Even When I’m Facing Health Obstacles, I Refuse to Give Up

Charlton Harris avatar

by Charlton Harris |

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May has not been my favorite month for many years.

I lost my mother suddenly over Mother’s Day weekend in 2003, and later lost one of my favorite aunts in May 2006 and my maternal grandmother in May 2007. On May 19, 2018, I suffered a second spontaneous pneumothorax in my left lung, and in May 2021, I was admitted to the hospital twice in a two-week period. Needless to say, I’m so over this month.

That said, I’m still thankful to see another May. I’ve hit some rough patches on my journey with pulmonary sarcoidosis, but I still show up for each day I’m blessed with.

This May has involved some excitement. As part of my regular pulmonary function tests, I had two six-minute walk tests, plus follow-up visits with my cardiologist and pulmonologist. To say I was nervous would be an understatement. I feared the hits would keep coming.

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I was also concerned in the days leading up to the fourth anniversary of my spontaneous pneumothorax. I wasn’t really worried about suffering another event; I just kept thinking about how past events have changed my life. But that’s not how you heal, and that’s definitely not how you should live.

We all make plans for our life, and my plan changed suddenly due to various events I couldn’t control. What I wrestle with most is how my plan has changed, and how that in turn has changed me. Now I have to create a new plan. ‘Tis a tangled web life weaves.

When my mother passed, the grief forced me to make a change in my life. I was working on a video for a good friend of mine at the time, and he wouldn’t let me give up on myself or my craft. Working on his project helped me stay in the game. We finished his video, and when he presented it to his family, he said there wasn’t a dry eye in the room. I learned I still had love for my craft; moreover, I had accomplished something meaningful. I guess you could call me a survivor of sorts.

Living with a chronic condition can take a serious toll on you. I’ll be the first to admit that there are times it seems much easier to give in and give up, rather than try to do any better for myself. No matter how long I dwell on that possibility, I always remember that I was raised not to give up on the things that are important to me, especially myself. Working through hardships builds character.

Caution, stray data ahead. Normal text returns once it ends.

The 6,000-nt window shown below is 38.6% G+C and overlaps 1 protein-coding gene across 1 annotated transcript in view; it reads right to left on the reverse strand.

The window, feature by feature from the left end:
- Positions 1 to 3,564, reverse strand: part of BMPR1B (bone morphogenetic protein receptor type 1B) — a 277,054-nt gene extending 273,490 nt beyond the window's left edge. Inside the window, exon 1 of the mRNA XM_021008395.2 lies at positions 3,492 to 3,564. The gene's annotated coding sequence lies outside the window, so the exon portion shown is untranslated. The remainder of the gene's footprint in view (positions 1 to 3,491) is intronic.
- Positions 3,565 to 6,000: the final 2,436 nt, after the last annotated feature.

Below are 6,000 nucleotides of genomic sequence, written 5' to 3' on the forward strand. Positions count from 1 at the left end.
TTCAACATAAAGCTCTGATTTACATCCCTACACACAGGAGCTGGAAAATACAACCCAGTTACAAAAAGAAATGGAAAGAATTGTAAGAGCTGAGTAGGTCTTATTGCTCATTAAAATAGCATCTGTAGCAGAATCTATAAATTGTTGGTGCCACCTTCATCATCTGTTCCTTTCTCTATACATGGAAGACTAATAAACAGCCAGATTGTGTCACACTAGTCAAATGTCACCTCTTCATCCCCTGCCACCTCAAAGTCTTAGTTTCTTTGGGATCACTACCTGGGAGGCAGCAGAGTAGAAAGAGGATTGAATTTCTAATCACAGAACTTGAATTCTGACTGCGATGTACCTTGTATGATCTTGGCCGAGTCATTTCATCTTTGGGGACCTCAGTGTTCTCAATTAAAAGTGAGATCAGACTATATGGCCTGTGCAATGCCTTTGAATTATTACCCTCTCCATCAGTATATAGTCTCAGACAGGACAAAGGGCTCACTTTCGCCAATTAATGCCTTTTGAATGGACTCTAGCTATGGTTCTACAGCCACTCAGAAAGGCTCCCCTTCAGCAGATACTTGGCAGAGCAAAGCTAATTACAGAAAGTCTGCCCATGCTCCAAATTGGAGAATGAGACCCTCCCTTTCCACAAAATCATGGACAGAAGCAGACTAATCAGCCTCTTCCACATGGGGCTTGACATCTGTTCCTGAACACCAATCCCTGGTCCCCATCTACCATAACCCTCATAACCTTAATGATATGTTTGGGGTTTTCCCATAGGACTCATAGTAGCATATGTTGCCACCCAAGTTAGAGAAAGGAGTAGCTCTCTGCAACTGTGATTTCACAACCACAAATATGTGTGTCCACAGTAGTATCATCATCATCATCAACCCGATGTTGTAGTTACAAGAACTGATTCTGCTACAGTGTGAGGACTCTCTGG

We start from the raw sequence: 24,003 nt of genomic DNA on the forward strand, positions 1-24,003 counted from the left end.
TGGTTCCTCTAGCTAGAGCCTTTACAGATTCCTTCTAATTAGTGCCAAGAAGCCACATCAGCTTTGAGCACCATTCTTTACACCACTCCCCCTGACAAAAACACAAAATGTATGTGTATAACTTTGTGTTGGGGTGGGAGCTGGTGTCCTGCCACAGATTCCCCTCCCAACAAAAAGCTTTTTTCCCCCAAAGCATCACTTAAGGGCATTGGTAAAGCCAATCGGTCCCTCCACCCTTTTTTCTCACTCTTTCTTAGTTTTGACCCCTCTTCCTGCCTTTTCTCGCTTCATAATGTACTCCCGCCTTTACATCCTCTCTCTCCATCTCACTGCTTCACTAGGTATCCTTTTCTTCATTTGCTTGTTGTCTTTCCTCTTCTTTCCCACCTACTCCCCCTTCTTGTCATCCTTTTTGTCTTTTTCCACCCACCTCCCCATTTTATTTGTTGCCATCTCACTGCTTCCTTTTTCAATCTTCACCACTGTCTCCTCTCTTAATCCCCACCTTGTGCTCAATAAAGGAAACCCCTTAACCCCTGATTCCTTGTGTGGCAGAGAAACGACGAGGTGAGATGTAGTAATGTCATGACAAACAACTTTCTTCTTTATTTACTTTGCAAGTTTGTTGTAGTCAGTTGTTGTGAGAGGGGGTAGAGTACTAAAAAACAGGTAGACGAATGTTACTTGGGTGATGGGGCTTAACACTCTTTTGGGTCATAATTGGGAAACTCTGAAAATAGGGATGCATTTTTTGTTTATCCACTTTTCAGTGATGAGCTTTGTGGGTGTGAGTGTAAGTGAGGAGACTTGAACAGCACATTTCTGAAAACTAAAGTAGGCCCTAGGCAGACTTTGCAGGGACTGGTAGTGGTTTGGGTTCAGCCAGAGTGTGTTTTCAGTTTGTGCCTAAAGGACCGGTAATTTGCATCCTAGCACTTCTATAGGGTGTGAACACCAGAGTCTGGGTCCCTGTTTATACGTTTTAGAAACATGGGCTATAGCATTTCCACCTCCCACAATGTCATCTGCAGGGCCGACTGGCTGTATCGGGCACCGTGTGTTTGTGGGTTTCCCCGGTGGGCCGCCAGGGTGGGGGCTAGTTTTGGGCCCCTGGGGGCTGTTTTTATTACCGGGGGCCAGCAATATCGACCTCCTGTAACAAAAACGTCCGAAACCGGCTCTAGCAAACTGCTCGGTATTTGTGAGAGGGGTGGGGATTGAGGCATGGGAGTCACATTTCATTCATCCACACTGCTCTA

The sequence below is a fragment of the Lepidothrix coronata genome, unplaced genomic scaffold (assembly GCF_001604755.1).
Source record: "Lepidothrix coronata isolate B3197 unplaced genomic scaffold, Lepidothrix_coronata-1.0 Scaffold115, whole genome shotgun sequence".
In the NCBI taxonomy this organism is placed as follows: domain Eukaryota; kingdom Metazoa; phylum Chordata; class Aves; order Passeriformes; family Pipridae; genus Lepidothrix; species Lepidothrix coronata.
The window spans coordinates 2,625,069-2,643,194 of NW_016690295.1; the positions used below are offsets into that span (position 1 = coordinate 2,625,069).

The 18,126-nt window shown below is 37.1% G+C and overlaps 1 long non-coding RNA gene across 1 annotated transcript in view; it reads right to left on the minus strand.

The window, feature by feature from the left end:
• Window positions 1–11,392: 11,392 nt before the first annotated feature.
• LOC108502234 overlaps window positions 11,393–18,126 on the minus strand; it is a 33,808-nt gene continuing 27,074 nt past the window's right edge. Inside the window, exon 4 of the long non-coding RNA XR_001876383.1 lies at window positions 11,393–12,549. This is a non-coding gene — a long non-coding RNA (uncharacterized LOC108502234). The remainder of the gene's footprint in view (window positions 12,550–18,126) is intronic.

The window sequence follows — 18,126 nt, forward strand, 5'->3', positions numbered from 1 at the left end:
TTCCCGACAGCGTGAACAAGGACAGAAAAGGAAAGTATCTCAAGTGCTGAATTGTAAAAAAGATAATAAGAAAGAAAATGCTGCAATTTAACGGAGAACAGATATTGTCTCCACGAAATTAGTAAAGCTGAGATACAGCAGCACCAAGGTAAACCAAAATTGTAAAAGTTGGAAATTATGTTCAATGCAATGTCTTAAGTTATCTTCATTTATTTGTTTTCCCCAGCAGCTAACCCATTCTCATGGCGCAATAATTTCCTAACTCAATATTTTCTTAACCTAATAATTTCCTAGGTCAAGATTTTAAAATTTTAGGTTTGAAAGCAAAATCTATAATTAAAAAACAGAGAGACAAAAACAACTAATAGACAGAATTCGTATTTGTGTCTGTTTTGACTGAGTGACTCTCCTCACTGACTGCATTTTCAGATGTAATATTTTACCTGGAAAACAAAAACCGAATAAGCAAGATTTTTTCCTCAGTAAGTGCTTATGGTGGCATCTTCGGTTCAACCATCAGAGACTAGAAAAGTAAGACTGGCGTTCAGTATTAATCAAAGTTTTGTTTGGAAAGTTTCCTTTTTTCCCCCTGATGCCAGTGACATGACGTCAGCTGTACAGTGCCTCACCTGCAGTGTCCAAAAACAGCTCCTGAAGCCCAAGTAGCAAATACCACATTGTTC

Like with any chronic illness, sarcoidosis can make us believe it’s easier to give up on life, given our condition. If we’re not careful, PTSD can sneak in. That alone is a reason to keep fighting.

For many years, the month of May has brought me to this crossroad of whether to give in. I think it’s finally time to cross this road.

I haven’t been hospitalized yet this month (thank God), and my second six-minute walk test was a complete reversal of my first one: The results were so good that my therapist and I were stunned. One of my cardiologists believes I’ve made so much progress due to my medications that they’re considering taking me off one that’s no longer needed. I believe this is all because I’m crossing that road and not giving up.

In life with sarcoidosis, sometimes you’ll have the support you need, and other times you have to support yourself. Obstacles will always challenge you, but they don’t define you. When you’re stopped at a crossroad, dare to cross it. And remember, slow and steady wins the race!


Note: Sarcoidosis News is strictly a news and information website about the disease. It does not provide medical advice, diagnosis, or treatment. This content is not intended to be a substitute for professional medical advice, diagnosis, or treatment. Always seek the advice of your physician or other qualified health provider with any questions you may have regarding a medical condition. Never disregard professional medical advice or delay in seeking it because of something you have read on this website. The opinions expressed in this column are not those of Sarcoidosis News or its parent company, BioNews, and are intended to spark discussion about issues pertaining to sarcoidosis.

Comments

Pam Stewart-Kuhn avatar

Pam Stewart-Kuhn

Thanks Charlton for sharing your experience strength and wisdom 💜

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Paul Varadi avatar

Paul Varadi

Good message, thanks for sharing.
Reminds me of two good quotes.
"We either make ourselves happy or miserable. The amount of work is the same!" Carlos Castaneda

The last of human freedoms is to choose one's attitude in any given set of circumstances, to choose one's own way." Viktor Frankel

Reply
Susan K. MacLeod avatar

Susan K. MacLeod

Thank you. Do you have sarcoidosis in other organs? I have it in my lungs, skin, eyes, kidneys? Also have htn, high chol, fibromyalgia, oa with foot, knee, and bilat thumb sure, ie. fusions and joint replacements, asthma, hypothyroid, anemia, ibs, migraines, cardiac muscle dysfunction with EF in 30's but now 45-50, spasmodic dysphonia requiring botox injs. in my vocal cords and a little depression and anxiety. My rheumatologist thinks a lot of these problems might be related to the sarcoidosis. Just wondered if other people might have some of these problems since sarcoidosis can effect any organ/part of the body. Thanks. Find your articles very informative. Thank you.

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